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Brokaw bandgap reference

Brokaw bandgap reference is a voltage reference circuit widely used in integrated circuits, with an output voltage around 1.25 V with only little temperature dependence. This particular circuit is one type of a bandgap voltage reference, named after the author of its first publication.[1]
The theoretical circuit of a Brokaw bandgap

Like all temperature-independent bandgap references, the circuit maintains an internal voltage source that has a positive temperature coefficient and another internal voltage source that has a negative temperature coefficient. By summing the two together, the temperature dependence can be canceled. Additionally, either of the two internal sources can be used as a temperature sensor.

In the Brokaw bandgap reference, the circuit uses negative feedback (e.g., an operational amplifier) to force a constant current through two bipolar transistors with different emitter areas. By the Ebers–Moll model of a transistor,

The transistor with the larger emitter area requires a smaller base–emitter voltage for the same current.
The base–emitter voltage for either transistor has a negative temperature coefficient (i.e., it decreases with temperature).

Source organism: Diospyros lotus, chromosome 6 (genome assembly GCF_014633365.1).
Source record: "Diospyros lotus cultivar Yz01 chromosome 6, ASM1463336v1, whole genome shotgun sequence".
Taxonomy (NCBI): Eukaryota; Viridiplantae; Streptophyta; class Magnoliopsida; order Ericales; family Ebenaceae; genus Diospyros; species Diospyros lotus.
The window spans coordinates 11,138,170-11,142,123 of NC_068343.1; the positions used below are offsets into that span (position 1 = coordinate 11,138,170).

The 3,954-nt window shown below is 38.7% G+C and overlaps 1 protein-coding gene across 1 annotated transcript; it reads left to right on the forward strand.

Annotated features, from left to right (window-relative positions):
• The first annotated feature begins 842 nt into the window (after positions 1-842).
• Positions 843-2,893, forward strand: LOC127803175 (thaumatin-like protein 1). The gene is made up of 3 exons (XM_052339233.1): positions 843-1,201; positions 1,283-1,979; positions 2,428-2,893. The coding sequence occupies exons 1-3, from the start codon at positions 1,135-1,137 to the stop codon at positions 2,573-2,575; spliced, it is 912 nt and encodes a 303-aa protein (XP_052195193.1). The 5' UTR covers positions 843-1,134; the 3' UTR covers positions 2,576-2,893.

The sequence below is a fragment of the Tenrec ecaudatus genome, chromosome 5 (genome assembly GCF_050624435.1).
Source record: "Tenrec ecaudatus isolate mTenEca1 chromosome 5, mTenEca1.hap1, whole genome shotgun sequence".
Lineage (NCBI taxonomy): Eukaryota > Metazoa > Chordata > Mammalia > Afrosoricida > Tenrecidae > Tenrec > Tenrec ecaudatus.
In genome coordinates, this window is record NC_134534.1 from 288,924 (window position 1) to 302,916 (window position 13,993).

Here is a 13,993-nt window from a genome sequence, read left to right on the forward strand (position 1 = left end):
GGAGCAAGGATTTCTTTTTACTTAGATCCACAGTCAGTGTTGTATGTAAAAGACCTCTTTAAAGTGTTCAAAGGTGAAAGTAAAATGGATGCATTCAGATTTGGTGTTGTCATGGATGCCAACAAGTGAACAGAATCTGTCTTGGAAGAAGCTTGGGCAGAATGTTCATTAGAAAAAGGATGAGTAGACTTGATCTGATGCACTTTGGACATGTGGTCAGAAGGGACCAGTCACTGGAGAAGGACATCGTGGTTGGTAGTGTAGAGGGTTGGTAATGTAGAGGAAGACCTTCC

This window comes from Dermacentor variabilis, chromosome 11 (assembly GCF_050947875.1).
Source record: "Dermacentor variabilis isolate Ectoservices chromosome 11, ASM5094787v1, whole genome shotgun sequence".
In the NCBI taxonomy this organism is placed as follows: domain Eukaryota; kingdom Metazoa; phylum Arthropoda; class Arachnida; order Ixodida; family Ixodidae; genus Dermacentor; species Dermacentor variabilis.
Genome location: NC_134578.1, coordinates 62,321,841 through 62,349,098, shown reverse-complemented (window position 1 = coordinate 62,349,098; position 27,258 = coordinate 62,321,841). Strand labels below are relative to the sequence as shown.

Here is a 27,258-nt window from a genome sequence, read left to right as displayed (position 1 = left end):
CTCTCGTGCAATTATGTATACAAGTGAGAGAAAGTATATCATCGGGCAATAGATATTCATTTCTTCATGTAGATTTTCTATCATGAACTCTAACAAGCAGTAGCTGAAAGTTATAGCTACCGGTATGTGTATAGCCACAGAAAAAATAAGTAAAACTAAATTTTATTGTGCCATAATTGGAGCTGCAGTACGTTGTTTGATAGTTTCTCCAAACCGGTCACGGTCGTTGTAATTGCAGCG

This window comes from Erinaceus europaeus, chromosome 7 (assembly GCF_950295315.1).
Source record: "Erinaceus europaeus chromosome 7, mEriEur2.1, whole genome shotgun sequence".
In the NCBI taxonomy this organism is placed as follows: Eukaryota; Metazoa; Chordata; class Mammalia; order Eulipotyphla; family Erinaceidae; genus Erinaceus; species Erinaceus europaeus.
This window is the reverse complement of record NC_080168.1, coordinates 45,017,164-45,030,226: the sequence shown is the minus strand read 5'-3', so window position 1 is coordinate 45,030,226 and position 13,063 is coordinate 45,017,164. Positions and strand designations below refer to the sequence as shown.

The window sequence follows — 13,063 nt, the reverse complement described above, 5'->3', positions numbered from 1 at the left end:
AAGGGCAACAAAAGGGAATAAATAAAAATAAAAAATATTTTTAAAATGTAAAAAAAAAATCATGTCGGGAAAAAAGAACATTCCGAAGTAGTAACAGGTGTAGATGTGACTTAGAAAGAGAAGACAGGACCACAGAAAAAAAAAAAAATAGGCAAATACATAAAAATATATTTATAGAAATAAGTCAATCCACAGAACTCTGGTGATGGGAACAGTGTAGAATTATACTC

The difference between the two base–emitter voltages has a positive temperature coefficient (i.e., it increases with temperature).

The circuit output is the sum of the base–emitter voltage difference with one of the base–emitter voltages. With proper component choices, the two opposing temperature coefficients will cancel each other exactly and the output will have no temperature dependence.

See also

Bandgap voltage reference


^ Brokaw, P., "A simple three-terminal IC bandgap reference", IEEE Journal of Solid-State Circuits, vol. 9, pp. 388–393, December 1974.

External links

Original IEEE paper (pdf) – This is the 1974 paper describing the circuit.
A Transistor Voltage Reference, and What the Band-Gap Has To Do With It – This 1989 video features Paul Brokaw explaining his bandgap voltage reference.
ELEN 689-602: Introduction to Bandgap Reference Generators – Includes detailed description and analysis of Brokaw bandgap reference.
The Design of Band-Gap Reference Circuits: Trials and Tribulations — Robert Pease, National Semiconductor (shows Brokaw cell in Figure 3)
ECE 327: LM317 Bandgap Voltage Reference Example – Brief explanation of the temperature-independent bandgap reference circuit within the LM317. The circuit is nearly identical, but the document discusses how the circuit allows different currents through matched transistors (rather than a single current through different transistors) can set up the same voltages with opposing temperature coefficients.

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